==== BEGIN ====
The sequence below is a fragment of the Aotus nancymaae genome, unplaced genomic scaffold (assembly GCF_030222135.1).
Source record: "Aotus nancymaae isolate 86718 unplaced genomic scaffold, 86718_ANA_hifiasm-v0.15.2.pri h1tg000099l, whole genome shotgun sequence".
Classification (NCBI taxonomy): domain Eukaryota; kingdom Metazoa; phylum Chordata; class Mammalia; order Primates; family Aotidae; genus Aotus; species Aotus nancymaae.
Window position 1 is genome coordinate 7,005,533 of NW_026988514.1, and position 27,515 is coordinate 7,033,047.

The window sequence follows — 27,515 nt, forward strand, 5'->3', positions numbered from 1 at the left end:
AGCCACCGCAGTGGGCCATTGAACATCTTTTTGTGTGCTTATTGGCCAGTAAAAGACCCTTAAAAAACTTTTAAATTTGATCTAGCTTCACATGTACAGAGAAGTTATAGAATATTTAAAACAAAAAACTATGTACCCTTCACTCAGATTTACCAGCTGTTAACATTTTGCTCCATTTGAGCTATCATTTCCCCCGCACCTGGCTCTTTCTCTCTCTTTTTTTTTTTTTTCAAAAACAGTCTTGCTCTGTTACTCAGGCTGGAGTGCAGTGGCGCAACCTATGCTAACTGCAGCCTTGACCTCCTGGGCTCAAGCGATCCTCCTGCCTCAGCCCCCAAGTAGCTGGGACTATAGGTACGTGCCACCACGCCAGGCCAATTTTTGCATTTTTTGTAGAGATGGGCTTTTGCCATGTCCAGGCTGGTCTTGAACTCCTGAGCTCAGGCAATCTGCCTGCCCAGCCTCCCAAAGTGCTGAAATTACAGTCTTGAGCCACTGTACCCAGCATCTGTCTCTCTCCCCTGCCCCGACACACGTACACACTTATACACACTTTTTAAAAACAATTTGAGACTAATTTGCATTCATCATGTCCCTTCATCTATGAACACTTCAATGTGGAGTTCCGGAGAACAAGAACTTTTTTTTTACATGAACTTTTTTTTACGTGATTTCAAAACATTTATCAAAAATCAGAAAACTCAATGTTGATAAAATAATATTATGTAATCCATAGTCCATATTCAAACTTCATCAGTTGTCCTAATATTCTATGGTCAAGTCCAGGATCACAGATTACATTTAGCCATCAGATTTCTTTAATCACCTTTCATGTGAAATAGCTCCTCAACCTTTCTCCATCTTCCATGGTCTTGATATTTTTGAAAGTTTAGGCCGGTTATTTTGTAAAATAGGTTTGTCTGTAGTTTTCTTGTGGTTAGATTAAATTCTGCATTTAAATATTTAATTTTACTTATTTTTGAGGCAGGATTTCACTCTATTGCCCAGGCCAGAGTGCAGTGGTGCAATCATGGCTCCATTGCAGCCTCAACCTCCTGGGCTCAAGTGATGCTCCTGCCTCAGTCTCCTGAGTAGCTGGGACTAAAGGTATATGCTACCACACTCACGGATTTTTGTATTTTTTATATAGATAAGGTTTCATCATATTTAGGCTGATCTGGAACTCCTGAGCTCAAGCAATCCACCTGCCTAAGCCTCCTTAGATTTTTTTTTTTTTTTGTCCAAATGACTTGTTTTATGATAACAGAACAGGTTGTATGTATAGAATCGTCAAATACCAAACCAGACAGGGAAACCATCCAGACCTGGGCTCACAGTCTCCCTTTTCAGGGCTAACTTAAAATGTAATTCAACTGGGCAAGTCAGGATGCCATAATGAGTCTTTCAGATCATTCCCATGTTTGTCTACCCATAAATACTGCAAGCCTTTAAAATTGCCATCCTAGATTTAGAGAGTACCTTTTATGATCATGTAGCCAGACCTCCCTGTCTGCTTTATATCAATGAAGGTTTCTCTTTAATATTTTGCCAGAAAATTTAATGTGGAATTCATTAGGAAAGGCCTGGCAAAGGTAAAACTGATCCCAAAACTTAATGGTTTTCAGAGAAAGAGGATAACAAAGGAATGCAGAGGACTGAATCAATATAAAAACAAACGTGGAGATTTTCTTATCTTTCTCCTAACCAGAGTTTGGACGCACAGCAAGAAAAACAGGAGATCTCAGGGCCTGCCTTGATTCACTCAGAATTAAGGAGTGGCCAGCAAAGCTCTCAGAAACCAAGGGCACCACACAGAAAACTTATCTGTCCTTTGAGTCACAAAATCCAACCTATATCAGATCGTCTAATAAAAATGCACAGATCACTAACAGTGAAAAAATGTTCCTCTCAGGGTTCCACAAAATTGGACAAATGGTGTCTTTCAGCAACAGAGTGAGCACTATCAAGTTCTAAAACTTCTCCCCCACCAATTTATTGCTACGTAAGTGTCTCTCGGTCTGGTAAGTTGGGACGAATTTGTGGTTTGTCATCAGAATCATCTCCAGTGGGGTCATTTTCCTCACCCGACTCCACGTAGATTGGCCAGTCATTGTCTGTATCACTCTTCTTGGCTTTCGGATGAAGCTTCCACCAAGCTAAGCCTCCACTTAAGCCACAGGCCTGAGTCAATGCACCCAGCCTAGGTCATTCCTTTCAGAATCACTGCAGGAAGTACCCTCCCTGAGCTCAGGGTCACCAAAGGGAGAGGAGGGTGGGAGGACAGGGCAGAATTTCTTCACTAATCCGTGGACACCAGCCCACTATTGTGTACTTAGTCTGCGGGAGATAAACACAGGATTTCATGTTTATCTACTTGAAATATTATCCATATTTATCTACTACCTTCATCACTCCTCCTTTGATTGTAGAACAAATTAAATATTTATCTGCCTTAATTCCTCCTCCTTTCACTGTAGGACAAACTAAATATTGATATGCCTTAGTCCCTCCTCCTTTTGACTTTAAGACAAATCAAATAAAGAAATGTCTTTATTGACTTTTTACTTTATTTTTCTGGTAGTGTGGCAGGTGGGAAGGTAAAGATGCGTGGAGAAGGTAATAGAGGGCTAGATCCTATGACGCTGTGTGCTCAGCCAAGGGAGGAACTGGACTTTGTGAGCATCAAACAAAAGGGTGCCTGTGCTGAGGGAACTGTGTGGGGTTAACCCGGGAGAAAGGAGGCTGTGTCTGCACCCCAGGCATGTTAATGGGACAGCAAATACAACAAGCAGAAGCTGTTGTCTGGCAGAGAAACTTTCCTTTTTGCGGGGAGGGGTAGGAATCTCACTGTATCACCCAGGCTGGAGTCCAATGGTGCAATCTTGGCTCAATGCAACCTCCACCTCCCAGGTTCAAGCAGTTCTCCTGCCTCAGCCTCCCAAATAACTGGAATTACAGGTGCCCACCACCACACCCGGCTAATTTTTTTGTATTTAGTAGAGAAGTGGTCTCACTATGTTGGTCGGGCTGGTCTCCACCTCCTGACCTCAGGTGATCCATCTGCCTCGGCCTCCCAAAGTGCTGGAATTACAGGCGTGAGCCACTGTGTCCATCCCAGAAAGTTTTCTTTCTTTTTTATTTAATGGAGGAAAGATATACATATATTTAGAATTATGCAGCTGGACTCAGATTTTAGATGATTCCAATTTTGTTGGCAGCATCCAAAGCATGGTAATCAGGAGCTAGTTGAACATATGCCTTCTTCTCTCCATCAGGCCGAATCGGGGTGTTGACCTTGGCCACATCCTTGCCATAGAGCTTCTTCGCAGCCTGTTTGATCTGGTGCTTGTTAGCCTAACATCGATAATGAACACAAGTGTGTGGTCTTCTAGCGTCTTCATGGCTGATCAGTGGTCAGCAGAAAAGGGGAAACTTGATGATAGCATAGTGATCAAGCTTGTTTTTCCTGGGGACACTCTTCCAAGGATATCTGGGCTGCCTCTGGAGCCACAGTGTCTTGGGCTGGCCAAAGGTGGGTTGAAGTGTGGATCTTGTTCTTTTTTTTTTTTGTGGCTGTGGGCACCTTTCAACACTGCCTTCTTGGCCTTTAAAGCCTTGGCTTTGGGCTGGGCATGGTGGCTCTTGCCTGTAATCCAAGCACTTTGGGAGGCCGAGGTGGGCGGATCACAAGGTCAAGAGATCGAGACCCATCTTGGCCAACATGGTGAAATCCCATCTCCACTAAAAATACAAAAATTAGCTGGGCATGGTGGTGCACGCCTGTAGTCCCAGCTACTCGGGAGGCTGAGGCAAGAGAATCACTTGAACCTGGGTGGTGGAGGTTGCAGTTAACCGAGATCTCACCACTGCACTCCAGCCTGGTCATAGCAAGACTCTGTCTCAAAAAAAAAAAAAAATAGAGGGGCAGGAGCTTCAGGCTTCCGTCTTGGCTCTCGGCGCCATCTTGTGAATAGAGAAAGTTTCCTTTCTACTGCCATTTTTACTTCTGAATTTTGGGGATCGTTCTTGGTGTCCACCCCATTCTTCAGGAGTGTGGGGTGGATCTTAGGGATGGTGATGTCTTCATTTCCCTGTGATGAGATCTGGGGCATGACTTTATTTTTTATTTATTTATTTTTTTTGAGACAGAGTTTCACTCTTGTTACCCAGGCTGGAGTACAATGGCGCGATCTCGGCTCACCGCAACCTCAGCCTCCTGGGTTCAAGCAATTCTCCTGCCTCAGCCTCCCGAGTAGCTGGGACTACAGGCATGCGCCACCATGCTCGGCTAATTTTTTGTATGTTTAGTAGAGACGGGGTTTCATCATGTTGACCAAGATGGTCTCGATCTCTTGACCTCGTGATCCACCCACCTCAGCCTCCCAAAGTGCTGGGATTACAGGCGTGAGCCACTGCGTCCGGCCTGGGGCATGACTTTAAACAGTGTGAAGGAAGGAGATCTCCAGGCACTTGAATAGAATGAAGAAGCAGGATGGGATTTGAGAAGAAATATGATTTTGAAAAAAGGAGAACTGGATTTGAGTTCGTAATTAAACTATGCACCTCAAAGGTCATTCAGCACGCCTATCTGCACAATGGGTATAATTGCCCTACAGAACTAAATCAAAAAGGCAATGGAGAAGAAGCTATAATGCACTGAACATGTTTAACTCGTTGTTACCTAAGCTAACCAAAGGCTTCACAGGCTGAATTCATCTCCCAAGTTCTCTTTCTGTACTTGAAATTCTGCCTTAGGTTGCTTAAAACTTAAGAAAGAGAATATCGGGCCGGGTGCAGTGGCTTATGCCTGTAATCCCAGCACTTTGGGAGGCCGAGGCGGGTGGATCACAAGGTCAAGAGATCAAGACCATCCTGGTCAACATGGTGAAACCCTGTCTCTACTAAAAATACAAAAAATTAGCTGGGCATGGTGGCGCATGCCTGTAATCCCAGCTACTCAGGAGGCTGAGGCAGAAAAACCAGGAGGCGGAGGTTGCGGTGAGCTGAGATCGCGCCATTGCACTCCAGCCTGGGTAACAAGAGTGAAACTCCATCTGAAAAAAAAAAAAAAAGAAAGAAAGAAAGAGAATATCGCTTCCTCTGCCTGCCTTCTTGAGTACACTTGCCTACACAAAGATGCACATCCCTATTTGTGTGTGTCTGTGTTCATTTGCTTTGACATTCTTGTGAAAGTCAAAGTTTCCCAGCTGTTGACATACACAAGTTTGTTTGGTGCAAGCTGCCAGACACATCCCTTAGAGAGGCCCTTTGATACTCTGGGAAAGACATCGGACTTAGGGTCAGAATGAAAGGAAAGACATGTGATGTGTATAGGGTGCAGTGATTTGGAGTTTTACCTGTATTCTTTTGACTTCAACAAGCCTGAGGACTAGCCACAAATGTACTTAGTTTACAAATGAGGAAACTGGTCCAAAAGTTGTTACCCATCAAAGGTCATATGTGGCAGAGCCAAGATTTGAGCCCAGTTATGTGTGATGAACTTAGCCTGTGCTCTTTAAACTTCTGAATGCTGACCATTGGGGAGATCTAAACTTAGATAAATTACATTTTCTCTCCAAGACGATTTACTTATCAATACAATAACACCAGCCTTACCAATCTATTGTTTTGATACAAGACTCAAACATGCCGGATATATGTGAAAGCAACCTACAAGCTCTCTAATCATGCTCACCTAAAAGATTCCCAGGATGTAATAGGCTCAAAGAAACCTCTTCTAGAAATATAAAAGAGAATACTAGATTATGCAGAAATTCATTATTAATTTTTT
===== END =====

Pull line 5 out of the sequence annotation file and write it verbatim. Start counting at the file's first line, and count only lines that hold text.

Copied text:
The window sequence follows — 27,515 nt, forward strand, 5'->3', positions numbered from 1 at the left end: